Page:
Canada federal election 2021: 'The deck is stacked against' Green Party, especially with late platform release, experts say

·4-min read

While the last decade has seen the Green Party secure its place in Parliament as the country’s fifth political party, its future in the political landscape appears to be marred by in-fighting and controversy. That could point to why the party released a platform less than a week before the election.

The Greens secured their first seat in the House of Commons in 2011 by then-leader Elizabeth May. While their number of seats expanded to three back in the 2019 election, May stepped down as leader immediately afterward. In 2020, Annamie Paul was elected as the party's leader, though the Greens have since been consumed by contestation. The federal council, a governing body appointed by party members, tried to revoke Paul’s party membership, an issue that was brought to arbitration and has since been blocked. The dispute is now a matter of the courts and the party has since elected a new federal council. Back in June, MP Jenica Atwin crossed the floor to the Liberals over the Green’s policy on the Middle East, dwindling the number of seats held by the party to two. 

The internal strife appears to go beyond the party's tension towards its leader. The Globe and Mail obtained a copy of an internal report on the Greens, which found the party had significant issues with racism and transphobia and that the organization had failed to effectively manage the problem.

It remains to be seen how the challenges within the climate change-focused Greens will impact the upcoming election.

Green Party policy on climate change strong, but they haven't made a mark

Gerald Baier, an associate professor of political science at the University of British Columbia, says the Green Party are contenders when it comes to policy specifically about climate change, though it doesn't look like they’re set for a breakthrough when Canadians head to the polls on Sept. 20. 

“They've been involved in raising climate change issues for a long time and those have a more prominent place in the election, then they have in the past,” he says. “The Green Party has been in part responsible for moving that along. The question is whether the party has served its purpose in raising those issues or if there’s a real place for them in the House of Commons going forward.”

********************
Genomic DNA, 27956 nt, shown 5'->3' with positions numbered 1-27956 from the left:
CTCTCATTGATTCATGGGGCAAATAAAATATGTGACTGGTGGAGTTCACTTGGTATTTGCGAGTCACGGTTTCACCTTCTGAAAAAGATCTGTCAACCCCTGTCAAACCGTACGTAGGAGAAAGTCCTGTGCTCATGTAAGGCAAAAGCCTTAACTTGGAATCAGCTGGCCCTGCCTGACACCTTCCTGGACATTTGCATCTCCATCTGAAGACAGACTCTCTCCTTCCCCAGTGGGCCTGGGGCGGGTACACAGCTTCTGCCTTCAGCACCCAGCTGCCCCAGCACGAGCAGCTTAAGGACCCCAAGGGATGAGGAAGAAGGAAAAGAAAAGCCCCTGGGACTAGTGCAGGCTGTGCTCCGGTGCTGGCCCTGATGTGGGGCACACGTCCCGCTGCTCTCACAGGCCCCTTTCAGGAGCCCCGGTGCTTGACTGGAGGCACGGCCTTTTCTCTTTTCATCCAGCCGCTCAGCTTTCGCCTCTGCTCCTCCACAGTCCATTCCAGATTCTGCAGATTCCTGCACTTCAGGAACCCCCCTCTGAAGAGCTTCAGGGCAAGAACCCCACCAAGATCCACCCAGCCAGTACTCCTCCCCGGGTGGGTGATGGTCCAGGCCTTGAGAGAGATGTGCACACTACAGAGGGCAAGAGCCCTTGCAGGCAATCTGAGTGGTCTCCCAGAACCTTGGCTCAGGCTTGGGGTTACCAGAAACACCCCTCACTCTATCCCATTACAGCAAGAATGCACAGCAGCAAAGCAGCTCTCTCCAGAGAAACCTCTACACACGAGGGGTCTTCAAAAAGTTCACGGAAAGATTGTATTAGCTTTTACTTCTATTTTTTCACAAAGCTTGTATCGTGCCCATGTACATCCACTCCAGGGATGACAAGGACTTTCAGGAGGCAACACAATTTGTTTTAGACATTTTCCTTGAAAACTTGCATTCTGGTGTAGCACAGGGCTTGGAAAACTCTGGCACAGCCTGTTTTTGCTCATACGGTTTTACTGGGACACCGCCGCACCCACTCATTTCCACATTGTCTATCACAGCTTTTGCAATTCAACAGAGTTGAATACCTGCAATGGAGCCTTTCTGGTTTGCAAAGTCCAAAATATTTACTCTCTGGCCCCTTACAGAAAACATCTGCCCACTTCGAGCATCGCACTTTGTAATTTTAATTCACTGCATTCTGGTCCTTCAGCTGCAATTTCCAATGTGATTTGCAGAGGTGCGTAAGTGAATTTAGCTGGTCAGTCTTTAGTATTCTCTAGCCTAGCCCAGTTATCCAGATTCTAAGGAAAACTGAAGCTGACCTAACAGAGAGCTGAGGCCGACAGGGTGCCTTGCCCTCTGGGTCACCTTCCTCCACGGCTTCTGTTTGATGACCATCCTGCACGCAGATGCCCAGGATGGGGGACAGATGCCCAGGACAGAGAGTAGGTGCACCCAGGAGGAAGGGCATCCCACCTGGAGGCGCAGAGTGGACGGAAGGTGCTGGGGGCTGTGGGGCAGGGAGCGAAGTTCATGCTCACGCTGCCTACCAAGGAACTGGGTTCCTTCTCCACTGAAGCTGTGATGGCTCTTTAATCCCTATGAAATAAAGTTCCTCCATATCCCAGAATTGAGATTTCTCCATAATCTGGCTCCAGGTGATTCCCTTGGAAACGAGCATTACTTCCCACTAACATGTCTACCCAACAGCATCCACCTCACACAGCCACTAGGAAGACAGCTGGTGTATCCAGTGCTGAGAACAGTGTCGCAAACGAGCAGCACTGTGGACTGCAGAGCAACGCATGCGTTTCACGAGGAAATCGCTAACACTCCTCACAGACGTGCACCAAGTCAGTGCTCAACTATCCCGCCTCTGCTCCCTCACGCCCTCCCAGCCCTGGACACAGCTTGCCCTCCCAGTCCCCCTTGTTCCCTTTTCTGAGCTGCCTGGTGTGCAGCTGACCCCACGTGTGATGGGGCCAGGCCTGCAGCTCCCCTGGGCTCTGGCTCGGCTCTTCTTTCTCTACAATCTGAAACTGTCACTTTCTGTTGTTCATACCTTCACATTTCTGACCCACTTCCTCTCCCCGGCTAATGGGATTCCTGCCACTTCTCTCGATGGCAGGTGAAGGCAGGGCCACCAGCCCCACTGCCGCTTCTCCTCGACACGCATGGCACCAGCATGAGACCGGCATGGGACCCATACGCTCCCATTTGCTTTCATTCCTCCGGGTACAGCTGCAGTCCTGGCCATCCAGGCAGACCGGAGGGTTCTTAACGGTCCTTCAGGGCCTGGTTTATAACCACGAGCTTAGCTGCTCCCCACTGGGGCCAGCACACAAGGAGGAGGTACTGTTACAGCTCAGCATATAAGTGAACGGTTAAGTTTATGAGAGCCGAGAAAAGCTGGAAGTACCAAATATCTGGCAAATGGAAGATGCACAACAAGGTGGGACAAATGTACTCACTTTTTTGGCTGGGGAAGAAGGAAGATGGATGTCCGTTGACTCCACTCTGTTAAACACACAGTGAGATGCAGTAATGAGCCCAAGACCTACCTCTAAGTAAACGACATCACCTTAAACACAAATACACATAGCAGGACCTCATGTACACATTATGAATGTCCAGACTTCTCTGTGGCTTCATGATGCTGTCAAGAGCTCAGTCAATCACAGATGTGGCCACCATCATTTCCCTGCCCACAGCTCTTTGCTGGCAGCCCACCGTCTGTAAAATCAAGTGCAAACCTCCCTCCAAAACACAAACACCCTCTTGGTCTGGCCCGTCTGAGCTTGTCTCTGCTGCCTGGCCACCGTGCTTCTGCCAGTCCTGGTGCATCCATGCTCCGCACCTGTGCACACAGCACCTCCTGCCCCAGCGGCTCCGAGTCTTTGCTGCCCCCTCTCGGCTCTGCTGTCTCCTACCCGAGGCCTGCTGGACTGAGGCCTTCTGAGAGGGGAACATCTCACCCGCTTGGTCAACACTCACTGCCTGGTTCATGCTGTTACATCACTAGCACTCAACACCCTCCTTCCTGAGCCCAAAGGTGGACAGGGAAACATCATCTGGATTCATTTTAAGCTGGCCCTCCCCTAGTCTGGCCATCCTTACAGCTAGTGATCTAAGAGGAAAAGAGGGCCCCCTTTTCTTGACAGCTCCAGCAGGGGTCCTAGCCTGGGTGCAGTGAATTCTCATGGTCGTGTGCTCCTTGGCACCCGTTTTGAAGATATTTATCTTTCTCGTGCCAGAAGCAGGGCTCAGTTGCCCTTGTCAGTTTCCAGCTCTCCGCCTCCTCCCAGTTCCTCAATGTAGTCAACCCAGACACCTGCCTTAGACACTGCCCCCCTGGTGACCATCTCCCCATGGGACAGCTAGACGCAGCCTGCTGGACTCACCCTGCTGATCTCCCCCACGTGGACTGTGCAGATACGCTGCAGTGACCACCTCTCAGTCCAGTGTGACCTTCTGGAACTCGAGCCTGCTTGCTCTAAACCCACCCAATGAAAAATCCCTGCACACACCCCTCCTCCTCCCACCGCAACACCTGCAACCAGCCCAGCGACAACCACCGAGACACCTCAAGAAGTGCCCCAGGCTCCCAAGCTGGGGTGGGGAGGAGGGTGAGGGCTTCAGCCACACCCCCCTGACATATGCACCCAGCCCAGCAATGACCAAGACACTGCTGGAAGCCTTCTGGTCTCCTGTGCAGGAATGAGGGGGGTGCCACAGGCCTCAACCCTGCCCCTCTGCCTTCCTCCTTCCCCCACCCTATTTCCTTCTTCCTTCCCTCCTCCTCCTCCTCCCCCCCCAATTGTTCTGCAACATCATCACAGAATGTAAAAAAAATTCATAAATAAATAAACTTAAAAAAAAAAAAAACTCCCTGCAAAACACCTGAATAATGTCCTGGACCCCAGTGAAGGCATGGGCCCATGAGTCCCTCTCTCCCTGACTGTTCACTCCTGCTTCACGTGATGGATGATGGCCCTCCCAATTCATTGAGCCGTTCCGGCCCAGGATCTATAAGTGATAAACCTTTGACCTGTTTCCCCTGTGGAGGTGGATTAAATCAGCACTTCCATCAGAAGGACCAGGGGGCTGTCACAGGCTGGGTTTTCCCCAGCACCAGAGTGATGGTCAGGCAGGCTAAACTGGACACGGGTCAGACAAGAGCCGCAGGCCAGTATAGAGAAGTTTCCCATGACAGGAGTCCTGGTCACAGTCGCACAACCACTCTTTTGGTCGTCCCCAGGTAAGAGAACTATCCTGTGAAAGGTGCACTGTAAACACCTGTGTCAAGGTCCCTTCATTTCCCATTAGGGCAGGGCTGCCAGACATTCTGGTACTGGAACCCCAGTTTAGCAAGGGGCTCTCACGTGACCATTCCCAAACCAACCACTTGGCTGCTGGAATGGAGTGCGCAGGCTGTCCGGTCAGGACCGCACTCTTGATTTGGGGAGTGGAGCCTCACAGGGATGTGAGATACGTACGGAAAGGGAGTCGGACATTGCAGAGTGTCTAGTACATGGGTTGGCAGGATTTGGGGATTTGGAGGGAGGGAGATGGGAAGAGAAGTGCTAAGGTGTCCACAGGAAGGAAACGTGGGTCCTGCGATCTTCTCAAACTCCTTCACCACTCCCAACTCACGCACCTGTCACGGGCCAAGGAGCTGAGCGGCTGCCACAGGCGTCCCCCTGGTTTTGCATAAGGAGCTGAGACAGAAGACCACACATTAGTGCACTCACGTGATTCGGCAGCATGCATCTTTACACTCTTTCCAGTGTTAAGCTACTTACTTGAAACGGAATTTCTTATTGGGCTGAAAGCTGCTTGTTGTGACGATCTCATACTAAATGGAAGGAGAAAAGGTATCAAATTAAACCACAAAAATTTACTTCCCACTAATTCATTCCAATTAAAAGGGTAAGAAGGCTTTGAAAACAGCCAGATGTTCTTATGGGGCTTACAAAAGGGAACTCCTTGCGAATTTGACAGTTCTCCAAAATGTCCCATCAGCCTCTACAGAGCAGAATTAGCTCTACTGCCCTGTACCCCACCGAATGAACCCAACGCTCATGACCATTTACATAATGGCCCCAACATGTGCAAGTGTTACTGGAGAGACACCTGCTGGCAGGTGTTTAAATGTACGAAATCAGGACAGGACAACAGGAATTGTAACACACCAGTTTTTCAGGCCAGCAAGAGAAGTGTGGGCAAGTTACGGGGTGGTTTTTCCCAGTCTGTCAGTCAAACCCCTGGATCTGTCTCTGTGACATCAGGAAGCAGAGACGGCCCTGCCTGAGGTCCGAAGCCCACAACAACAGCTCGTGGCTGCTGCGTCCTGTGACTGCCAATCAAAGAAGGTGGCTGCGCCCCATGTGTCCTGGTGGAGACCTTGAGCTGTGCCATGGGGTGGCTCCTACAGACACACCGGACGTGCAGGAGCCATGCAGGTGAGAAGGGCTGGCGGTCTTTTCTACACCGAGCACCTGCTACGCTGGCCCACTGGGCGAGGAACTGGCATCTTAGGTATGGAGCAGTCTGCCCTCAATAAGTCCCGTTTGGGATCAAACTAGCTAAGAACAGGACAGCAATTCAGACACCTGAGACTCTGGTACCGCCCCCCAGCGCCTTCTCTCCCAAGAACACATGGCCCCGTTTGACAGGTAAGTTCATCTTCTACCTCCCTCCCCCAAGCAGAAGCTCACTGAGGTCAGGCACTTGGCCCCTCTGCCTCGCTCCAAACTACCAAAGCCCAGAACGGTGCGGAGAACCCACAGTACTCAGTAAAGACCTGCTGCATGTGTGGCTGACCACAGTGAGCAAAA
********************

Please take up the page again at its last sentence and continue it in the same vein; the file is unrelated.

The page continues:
Cara Camcastle, a lecturer in the department of political science at Simon Fraser University, says the Greens have found success within the ridings where they’ve been elected.

“The Greens who’ve been elected in B.C. have been elected several times already,” she says. “Elizabeth May is well known in her community...her and Paul Manly are experts at critiquing the government and have been articulate in the climate change issues, which is top of mind for Canadians.”

But Baier says that when a party leader has lost the confidence of candidates and campaign people, it can sap the energy of what they can do on the ground to win seats.

“Where it has been successful is in finding ridings, like Elizabeth May’s riding, where they have a good chance,” says Baier. 

The deck is stacked against them so they have to play the game they’re dealt. So that means find a way and hope to build on that momentum in the future.Gerald Baier, Associate Professor of Political Science, University of British Columbia

What does the Green Party stand for?

The party released a platform less than a week before the election, the core focusing on aggressively reducing greenhouse gases to "net zero" by 2050 - something no other party has promised - and cancelling pipelines.

While campaigning in August, leader Annamie Paul said one was coming, but that the party’s policies on environmental issues were identical to what it had previously outlined in 2019. She also urged Canadians to resort to online research if they wanted to learn more about the Green’s policies on climate change.

Under the “Our Vision” section of the Green’s website, the party vows to “launch meaningful action to avoid climate catastrophe.”

Some key points include:

  • Slash greenhouse gas emissions by 60 per cent by 2030 and to zero by 2050

  • End all fossil fuel industry subsidies

  • Lead a movement to divest from fossil fuels, starting with the federal government

  • Rapidly phase out coal-fired electricity and transition to a prosperous decarbonized economy

  • Invest in a Canadian Grid Strategy to deliver 100 per cent renewable electricity across Canada

The Greens have also vowed to scrap the first-past-the-post electoral system, expand and protect Health Care, and tackle homelessness. They’ve pledged to work with other parties in targeting unmanageable housing costs by declaring a national housing emergency.  

The party has also promised to develop a guaranteed basic income and work on building a minimum of 300,000 affordable housing units in the next decade.

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